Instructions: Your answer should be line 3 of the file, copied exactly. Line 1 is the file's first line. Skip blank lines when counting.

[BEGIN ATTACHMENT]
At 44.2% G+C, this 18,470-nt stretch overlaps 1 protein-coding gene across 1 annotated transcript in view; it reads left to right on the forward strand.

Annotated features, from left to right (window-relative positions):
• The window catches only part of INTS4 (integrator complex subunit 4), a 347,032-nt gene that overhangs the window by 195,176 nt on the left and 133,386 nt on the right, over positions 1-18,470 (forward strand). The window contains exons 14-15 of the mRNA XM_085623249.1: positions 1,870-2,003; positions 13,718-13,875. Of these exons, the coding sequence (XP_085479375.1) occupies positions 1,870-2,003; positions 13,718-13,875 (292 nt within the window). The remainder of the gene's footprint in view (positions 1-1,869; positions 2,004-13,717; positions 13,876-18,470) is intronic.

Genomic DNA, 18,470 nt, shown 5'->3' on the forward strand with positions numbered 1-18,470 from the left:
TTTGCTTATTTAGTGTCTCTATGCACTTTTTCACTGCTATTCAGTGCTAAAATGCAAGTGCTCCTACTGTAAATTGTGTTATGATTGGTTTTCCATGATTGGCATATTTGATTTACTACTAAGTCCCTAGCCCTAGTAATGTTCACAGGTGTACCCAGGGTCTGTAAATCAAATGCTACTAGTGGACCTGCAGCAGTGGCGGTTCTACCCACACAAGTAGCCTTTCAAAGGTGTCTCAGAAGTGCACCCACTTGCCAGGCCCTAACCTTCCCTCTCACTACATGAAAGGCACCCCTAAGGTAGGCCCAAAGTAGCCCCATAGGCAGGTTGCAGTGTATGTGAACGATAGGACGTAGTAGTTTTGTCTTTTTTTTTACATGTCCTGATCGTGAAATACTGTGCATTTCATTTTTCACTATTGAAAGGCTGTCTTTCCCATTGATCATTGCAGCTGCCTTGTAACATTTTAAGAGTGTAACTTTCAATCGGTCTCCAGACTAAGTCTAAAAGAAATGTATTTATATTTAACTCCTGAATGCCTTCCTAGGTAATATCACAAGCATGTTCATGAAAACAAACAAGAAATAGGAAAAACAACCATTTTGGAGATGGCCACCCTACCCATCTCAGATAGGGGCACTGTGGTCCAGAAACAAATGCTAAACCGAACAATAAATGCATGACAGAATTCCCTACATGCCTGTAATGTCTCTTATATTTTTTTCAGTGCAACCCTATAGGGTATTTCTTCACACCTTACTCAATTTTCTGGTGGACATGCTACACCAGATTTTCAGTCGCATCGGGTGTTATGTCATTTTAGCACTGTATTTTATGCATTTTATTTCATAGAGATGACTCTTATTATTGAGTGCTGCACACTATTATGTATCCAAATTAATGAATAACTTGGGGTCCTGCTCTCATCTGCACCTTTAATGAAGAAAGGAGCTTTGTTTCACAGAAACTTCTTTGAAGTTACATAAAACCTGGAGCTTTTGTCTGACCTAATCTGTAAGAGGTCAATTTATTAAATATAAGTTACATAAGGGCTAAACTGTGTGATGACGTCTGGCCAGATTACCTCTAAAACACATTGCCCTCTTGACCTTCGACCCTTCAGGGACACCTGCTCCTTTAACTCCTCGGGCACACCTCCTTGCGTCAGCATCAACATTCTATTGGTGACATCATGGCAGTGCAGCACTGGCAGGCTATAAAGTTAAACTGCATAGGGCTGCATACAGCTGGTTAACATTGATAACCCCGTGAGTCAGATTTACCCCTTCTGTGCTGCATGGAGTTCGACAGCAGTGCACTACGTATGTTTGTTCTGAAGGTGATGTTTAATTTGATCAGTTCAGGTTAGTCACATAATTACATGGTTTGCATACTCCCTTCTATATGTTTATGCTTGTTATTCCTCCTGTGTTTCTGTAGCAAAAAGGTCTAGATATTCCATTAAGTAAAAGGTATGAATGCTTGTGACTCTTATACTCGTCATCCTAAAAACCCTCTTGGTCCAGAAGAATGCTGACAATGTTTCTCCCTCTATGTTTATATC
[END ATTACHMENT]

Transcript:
• The window catches only part of INTS4 (integrator complex subunit 4), a 347,032-nt gene that overhangs the window by 195,176 nt on the left and 133,386 nt on the right, over positions 1-18,470 (forward strand). The window contains exons 14-15 of the mRNA XM_085623249.1: positions 1,870-2,003; positions 13,718-13,875. Of these exons, the coding sequence (XP_085479375.1) occupies positions 1,870-2,003; positions 13,718-13,875 (292 nt within the window). The remainder of the gene's footprint in view (positions 1-1,869; positions 2,004-13,717; positions 13,876-18,470) is intronic.